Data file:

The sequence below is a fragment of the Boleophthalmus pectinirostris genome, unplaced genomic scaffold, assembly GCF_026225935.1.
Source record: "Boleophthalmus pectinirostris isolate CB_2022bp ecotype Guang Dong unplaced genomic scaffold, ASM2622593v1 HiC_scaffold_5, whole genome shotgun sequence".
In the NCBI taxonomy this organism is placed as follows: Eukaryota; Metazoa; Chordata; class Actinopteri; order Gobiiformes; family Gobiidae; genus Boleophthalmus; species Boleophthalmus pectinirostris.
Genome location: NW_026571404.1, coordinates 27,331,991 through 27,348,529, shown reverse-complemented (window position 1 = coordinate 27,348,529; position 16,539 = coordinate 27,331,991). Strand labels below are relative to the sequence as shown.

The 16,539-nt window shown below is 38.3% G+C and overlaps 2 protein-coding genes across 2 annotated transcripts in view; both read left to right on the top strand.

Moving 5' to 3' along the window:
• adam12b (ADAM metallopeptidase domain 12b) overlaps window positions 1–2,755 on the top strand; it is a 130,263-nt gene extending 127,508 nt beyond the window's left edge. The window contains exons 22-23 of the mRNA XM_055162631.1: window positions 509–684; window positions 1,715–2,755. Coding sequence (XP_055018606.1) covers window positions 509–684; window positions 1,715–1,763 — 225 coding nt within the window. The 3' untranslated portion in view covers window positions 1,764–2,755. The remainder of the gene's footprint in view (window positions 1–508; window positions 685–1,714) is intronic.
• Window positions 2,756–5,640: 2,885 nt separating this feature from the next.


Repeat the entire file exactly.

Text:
The sequence below is a fragment of the Boleophthalmus pectinirostris genome, unplaced genomic scaffold, assembly GCF_026225935.1.
Source record: "Boleophthalmus pectinirostris isolate CB_2022bp ecotype Guang Dong unplaced genomic scaffold, ASM2622593v1 HiC_scaffold_5, whole genome shotgun sequence".
In the NCBI taxonomy this organism is placed as follows: Eukaryota; Metazoa; Chordata; class Actinopteri; order Gobiiformes; family Gobiidae; genus Boleophthalmus; species Boleophthalmus pectinirostris.
Genome location: NW_026571404.1, coordinates 27,331,991 through 27,348,529, shown reverse-complemented (window position 1 = coordinate 27,348,529; position 16,539 = coordinate 27,331,991). Strand labels below are relative to the sequence as shown.

The 16,539-nt window shown below is 38.3% G+C and overlaps 2 protein-coding genes across 2 annotated transcripts in view; both read left to right on the top strand.

Moving 5' to 3' along the window:
• adam12b (ADAM metallopeptidase domain 12b) overlaps window positions 1–2,755 on the top strand; it is a 130,263-nt gene extending 127,508 nt beyond the window's left edge. The window contains exons 22-23 of the mRNA XM_055162631.1: window positions 509–684; window positions 1,715–2,755. Coding sequence (XP_055018606.1) covers window positions 509–684; window positions 1,715–1,763 — 225 coding nt within the window. The 3' untranslated portion in view covers window positions 1,764–2,755. The remainder of the gene's footprint in view (window positions 1–508; window positions 685–1,714) is intronic.
• Window positions 2,756–5,640: 2,885 nt separating this feature from the next.